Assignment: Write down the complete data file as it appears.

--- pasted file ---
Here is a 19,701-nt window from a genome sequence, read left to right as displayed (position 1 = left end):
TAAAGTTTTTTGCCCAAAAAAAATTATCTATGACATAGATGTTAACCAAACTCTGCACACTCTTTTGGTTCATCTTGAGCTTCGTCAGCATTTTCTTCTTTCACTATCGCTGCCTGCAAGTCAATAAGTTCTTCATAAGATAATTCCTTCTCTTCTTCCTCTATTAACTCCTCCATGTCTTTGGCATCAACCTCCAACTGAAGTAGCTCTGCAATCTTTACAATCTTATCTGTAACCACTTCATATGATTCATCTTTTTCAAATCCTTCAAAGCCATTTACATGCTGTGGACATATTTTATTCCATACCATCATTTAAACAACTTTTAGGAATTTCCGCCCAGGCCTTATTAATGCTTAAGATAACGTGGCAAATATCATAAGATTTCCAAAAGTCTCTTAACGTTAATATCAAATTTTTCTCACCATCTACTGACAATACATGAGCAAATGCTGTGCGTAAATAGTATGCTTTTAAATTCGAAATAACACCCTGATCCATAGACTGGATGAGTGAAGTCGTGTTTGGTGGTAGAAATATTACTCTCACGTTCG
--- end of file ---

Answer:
Here is a 19,701-nt window from a genome sequence, read left to right as displayed (position 1 = left end):
TAAAGTTTTTTGCCCAAAAAAAATTATCTATGACATAGATGTTAACCAAACTCTGCACACTCTTTTGGTTCATCTTGAGCTTCGTCAGCATTTTCTTCTTTCACTATCGCTGCCTGCAAGTCAATAAGTTCTTCATAAGATAATTCCTTCTCTTCTTCCTCTATTAACTCCTCCATGTCTTTGGCATCAACCTCCAACTGAAGTAGCTCTGCAATCTTTACAATCTTATCTGTAACCACTTCATATGATTCATCTTTTTCAAATCCTTCAAAGCCATTTACATGCTGTGGACATATTTTATTCCATACCATCATTTAAACAACTTTTAGGAATTTCCGCCCAGGCCTTATTAATGCTTAAGATAACGTGGCAAATATCATAAGATTTCCAAAAGTCTCTTAACGTTAATATCAAATTTTTCTCACCATCTACTGACAATACATGAGCAAATGCTGTGCGTAAATAGTATGCTTTTAAATTCGAAATAACACCCTGATCCATAGACTGGATGAGTGAAGTCGTGTTTGGTGGTAGAAATATTACTCTCACGTTCG